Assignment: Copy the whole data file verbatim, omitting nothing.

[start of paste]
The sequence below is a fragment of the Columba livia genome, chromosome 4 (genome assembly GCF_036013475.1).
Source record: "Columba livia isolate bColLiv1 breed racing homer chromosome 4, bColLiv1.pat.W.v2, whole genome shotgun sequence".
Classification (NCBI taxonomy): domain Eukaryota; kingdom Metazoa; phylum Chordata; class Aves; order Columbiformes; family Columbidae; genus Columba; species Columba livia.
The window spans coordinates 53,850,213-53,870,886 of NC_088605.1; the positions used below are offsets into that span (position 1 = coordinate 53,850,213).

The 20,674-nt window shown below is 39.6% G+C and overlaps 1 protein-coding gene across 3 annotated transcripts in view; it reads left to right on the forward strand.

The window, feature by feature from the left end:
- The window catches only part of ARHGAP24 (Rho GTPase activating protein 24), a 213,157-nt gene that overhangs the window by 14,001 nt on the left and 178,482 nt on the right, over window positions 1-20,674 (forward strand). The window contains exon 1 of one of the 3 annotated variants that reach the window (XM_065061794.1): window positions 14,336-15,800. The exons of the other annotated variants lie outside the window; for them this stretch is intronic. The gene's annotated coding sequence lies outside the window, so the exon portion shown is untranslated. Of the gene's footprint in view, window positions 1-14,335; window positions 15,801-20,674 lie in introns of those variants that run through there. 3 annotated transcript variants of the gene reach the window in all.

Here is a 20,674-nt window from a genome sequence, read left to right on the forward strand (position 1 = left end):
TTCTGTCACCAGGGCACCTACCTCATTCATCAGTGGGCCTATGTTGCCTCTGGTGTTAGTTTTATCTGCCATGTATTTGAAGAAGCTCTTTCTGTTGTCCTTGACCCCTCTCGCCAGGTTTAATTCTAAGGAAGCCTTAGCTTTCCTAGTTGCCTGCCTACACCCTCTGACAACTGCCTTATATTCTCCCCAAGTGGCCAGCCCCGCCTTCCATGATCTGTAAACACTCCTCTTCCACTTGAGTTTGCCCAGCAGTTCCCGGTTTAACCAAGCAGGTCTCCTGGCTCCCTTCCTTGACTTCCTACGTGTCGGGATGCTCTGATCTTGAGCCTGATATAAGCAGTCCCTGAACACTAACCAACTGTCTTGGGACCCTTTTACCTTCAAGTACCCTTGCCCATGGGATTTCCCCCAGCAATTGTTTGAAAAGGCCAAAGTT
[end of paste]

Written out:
The sequence below is a fragment of the Columba livia genome, chromosome 4 (genome assembly GCF_036013475.1).
Source record: "Columba livia isolate bColLiv1 breed racing homer chromosome 4, bColLiv1.pat.W.v2, whole genome shotgun sequence".
Classification (NCBI taxonomy): domain Eukaryota; kingdom Metazoa; phylum Chordata; class Aves; order Columbiformes; family Columbidae; genus Columba; species Columba livia.
The window spans coordinates 53,850,213-53,870,886 of NC_088605.1; the positions used below are offsets into that span (position 1 = coordinate 53,850,213).

The 20,674-nt window shown below is 39.6% G+C and overlaps 1 protein-coding gene across 3 annotated transcripts in view; it reads left to right on the forward strand.

The window, feature by feature from the left end:
- The window catches only part of ARHGAP24 (Rho GTPase activating protein 24), a 213,157-nt gene that overhangs the window by 14,001 nt on the left and 178,482 nt on the right, over window positions 1-20,674 (forward strand). The window contains exon 1 of one of the 3 annotated variants that reach the window (XM_065061794.1): window positions 14,336-15,800. The exons of the other annotated variants lie outside the window; for them this stretch is intronic. The gene's annotated coding sequence lies outside the window, so the exon portion shown is untranslated. Of the gene's footprint in view, window positions 1-14,335; window positions 15,801-20,674 lie in introns of those variants that run through there. 3 annotated transcript variants of the gene reach the window in all.

Here is a 20,674-nt window from a genome sequence, read left to right on the forward strand (position 1 = left end):
TTCTGTCACCAGGGCACCTACCTCATTCATCAGTGGGCCTATGTTGCCTCTGGTGTTAGTTTTATCTGCCATGTATTTGAAGAAGCTCTTTCTGTTGTCCTTGACCCCTCTCGCCAGGTTTAATTCTAAGGAAGCCTTAGCTTTCCTAGTTGCCTGCCTACACCCTCTGACAACTGCCTTATATTCTCCCCAAGTGGCCAGCCCCGCCTTCCATGATCTGTAAACACTCCTCTTCCACTTGAGTTTGCCCAGCAGTTCCCGGTTTAACCAAGCAGGTCTCCTGGCTCCCTTCCTTGACTTCCTACGTGTCGGGATGCTCTGATCTTGAGCCTGATATAAGCAGTCCCTGAACACTAACCAACTGTCTTGGGACCCTTTTACCTTCAAGTACCCTTGCCCATGGGATTTCCCCCAGCAATTGTTTGAAAAGGCCAAAGTT